We can rocket day and night.

I’ve never understood the appeal of football. Like my love of seafood and the swell of anger I feel every time I see Tony Blair’s face, it’s just one of those things I’ve never quite been able to explain. The closest I’ve ever come is that it bores me. That boredom extends to football games – the last one I tried was a demo of Euro 2000 on the PlayStation and I spent the entire time tackling the ref while laughing like a hyena. And while I loved the Burnout and WipEout games, racing titles that don’t feature some kind of destruction have never got me fired up either.

It’s perhaps a curious thing, then, that a game combining football and racing cars should be one of the most fun online experiences – and perhaps even gaming experiences – I’ve ever had.

Start Your Engines

Rocket League is a physics-based vehicle soccer game developed and published by Psyonix and released for PS4 and PC. A sequel to 2008’s Supersonic Acrobatic Rocket-Powered Battle-Cars, the game sees players taking control of a rocket-powered car which they use to hit a large ball towards the other team’s goal area to score points, in a way that resembles a football game, with elements reminiscent of a demolition derby.

Cars can jump, flip, power slide and boost around the arena, and mastering each of these moves is essential to gaining the upper hand. Boosting into the ball will make it fly further than simply driving into it at normal speed, for instance, while combining a jump and a flip at just the right time will slam the ball across the pitch and away from your goal – and hopefully toward your opponent’s.

Rocket League

You’ll believe a car can fly.

If it sounds insane, and that’s because it is. The core idea is simple but the physics are utterly mind-bending – you can destroy an opponent’s car by boosting into them and they can do the same to you (don’t worry, you respawn almost instantly) but at the same time you can literally drive up the sides of the arena wall, fall off it and land upside down without sustaining any serious damage.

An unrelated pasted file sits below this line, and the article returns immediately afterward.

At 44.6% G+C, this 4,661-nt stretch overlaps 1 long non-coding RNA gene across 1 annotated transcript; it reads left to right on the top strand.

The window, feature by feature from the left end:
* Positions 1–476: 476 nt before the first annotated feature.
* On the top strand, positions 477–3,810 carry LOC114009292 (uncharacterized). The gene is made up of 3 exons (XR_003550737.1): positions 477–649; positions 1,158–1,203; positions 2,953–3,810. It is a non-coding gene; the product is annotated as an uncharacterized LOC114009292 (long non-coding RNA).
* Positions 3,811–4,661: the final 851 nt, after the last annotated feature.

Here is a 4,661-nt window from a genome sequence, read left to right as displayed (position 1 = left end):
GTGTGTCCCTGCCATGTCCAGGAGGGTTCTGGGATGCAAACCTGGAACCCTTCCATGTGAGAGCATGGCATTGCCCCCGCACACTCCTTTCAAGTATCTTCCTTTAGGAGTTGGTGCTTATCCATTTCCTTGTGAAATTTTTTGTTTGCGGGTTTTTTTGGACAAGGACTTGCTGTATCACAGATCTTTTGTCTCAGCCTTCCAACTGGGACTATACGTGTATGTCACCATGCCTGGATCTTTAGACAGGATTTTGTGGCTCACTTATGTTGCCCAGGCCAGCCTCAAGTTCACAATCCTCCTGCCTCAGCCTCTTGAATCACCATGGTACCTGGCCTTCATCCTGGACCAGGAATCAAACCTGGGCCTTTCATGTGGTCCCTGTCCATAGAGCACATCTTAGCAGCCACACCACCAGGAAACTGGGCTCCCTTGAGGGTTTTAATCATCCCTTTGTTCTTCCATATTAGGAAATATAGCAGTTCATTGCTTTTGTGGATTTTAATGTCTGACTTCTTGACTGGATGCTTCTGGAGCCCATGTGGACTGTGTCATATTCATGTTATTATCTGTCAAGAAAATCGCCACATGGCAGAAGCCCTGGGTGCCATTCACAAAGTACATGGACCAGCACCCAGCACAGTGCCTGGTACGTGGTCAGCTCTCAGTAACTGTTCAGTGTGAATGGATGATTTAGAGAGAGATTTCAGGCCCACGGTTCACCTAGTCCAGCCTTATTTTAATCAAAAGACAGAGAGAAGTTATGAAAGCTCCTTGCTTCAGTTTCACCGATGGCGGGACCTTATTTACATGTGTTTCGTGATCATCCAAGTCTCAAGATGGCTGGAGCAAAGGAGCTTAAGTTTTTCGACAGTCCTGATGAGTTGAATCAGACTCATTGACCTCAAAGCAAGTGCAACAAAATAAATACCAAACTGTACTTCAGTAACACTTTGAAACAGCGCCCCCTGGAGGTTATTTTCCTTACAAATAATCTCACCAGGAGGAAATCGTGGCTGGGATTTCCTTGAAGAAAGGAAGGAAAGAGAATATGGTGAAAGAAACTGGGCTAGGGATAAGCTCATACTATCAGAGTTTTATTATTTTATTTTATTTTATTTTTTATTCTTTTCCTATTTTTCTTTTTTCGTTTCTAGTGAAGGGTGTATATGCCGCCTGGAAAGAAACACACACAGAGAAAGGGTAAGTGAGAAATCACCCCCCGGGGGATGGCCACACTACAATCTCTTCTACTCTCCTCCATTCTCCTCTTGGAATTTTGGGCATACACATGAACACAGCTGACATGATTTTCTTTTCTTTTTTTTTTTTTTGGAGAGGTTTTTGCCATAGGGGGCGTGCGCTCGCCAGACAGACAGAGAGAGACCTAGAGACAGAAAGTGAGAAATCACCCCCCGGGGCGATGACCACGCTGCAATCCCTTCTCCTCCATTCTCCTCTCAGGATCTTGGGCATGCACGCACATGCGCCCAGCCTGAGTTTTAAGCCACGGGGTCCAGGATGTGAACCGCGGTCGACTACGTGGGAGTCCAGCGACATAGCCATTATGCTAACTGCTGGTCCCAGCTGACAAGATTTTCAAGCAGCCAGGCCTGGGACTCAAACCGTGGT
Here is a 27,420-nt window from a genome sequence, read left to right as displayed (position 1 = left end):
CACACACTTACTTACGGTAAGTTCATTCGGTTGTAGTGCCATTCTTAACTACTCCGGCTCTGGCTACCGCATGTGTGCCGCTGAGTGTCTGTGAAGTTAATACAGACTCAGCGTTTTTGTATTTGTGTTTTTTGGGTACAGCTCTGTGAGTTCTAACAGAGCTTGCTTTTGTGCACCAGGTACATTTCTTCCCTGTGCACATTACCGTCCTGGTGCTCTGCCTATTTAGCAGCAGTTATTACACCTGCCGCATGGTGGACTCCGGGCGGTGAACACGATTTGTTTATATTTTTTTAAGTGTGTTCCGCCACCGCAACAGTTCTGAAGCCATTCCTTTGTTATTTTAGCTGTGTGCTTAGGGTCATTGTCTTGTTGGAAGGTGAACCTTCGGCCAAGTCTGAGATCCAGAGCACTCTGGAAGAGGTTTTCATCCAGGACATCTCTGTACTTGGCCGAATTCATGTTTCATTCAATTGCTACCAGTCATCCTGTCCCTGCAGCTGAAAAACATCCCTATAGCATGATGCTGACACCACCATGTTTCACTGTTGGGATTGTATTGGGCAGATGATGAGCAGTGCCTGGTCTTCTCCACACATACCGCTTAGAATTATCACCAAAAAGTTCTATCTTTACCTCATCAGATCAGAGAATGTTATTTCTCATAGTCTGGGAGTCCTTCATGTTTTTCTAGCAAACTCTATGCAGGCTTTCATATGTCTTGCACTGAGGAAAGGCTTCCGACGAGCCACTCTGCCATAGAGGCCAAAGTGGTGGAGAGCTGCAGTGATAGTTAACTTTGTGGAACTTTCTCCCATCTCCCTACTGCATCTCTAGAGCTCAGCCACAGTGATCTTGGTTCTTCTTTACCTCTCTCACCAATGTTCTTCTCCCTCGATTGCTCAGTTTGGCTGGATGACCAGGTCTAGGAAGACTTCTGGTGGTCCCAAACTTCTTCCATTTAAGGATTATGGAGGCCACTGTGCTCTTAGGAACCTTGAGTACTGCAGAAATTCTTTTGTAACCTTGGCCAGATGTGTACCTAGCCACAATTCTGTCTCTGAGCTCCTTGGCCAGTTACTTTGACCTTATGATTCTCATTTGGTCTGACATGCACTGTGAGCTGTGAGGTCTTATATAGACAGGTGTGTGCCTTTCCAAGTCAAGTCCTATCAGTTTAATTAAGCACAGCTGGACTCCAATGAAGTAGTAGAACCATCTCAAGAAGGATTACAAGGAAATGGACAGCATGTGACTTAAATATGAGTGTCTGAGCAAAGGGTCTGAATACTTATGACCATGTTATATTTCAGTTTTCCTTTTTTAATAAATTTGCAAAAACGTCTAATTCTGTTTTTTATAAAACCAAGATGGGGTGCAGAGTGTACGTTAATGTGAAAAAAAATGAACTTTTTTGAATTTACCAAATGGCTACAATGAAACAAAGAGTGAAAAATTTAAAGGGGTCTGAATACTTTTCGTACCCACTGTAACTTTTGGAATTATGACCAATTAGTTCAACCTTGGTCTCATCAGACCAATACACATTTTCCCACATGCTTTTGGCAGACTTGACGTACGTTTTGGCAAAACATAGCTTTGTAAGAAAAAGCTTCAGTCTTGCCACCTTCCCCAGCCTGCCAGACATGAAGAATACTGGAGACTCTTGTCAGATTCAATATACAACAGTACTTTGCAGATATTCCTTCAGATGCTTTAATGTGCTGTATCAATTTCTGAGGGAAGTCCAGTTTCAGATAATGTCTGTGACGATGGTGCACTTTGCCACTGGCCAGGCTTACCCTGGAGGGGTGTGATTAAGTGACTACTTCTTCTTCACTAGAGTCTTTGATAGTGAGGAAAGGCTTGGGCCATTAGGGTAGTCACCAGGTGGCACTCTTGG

Matches frequently descend into destruction derby style carnage, with every player rushing, leaping and flipping at the ball simultaneously in a mosh pit of metal and nitrous oxide. The game undoubtedly comes alive when playing against real people online and with no microtransactions or game-changing unlockables to give players an unfair advantage, Rocket League has one of the most balanced multiplayer modes I’ve encountered in quite some time.

Matches frequently descend into destruction derby style carnage.

There are different cars to unlock, sure, each of which have their own perks and disadvantages, and a range of customisation options from wheel types to choosing whether flames or flowers come out of the back of your car when using the boost option, but none of them give one player an unfair advantage over another. All are equal in the arenas of Rocket League, leaving only your skills to give you an edge over your opponents. In an era of paid for perks and microtransactions, that’s pretty damn special.

It’s not all about online play, though. There’s also a local multiplayer option for up to four players, along with a single player campaign and a detailed tutorial mode for getting to grips with the fundamentals of shooting, defence, and jumping.

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The graphics are crisp and sharp, which, for a game as chaotic as this, isn’t just a nicety but an absolutely necessity. In fact if there’s one criticism that can be levelled against the game, it’s that things can sometimes get a little too chaotic. Keeping track of the ball can sometimes be a test of patience, although there’s an optional ball cam that tries to compensate for this. Mastering the controls can take a little time, and getting used to how the cars actually handle requires plenty of practice. It’s easy to jump straight over the ball or leap too early and misjudge it altogether when the ball is coming your way, something that you’ll eventually get the hang of provided you have a keen eye and good timing.

Rocket League was reviewed on PlayStation 4. 

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